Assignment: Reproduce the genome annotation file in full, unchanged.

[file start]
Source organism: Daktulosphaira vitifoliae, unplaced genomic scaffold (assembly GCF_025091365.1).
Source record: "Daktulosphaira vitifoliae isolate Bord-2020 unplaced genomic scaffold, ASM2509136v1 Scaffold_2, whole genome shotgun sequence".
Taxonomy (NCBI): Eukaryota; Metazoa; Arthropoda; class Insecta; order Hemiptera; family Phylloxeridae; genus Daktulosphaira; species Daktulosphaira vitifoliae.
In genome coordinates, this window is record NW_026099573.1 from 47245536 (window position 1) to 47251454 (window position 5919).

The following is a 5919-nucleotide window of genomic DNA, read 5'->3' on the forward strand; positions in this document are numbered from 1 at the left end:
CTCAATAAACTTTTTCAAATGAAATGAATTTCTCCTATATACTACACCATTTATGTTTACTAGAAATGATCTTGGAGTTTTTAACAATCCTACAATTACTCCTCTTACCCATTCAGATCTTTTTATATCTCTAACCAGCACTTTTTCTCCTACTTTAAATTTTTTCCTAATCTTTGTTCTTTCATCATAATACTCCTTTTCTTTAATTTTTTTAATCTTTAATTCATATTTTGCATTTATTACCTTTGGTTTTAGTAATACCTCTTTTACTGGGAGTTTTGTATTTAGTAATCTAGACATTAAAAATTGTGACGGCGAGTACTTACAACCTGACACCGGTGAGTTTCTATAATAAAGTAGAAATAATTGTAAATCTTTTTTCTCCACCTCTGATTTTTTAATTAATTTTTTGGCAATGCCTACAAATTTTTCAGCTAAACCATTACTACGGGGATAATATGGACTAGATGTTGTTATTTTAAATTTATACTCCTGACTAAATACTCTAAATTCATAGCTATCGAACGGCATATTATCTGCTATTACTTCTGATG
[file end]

Source organism: Daktulosphaira vitifoliae, unplaced genomic scaffold (assembly GCF_025091365.1).
Source record: "Daktulosphaira vitifoliae isolate Bord-2020 unplaced genomic scaffold, ASM2509136v1 Scaffold_2, whole genome shotgun sequence".
Taxonomy (NCBI): Eukaryota; Metazoa; Arthropoda; class Insecta; order Hemiptera; family Phylloxeridae; genus Daktulosphaira; species Daktulosphaira vitifoliae.
In genome coordinates, this window is record NW_026099573.1 from 47245536 (window position 1) to 47251454 (window position 5919).

The following is a 5919-nucleotide window of genomic DNA, read 5'->3' on the forward strand; positions in this document are numbered from 1 at the left end:
CTCAATAAACTTTTTCAAATGAAATGAATTTCTCCTATATACTACACCATTTATGTTTACTAGAAATGATCTTGGAGTTTTTAACAATCCTACAATTACTCCTCTTACCCATTCAGATCTTTTTATATCTCTAACCAGCACTTTTTCTCCTACTTTAAATTTTTTCCTAATCTTTGTTCTTTCATCATAATACTCCTTTTCTTTAATTTTTTTAATCTTTAATTCATATTTTGCATTTATTACCTTTGGTTTTAGTAATACCTCTTTTACTGGGAGTTTTGTATTTAGTAATCTAGACATTAAAAATTGTGACGGCGAGTACTTACAACCTGACACCGGTGAGTTTCTATAATAAAGTAGAAATAATTGTAAATCTTTTTTCTCCACCTCTGATTTTTTAATTAATTTTTTGGCAATGCCTACAAATTTTTCAGCTAAACCATTACTACGGGGATAATATGGACTAGATGTTGTTATTTTAAATTTATACTCCTGACTAAATACTCTAAATTCATAGCTATCGAACGGCATATTATCTGCTATTACTTCTGATG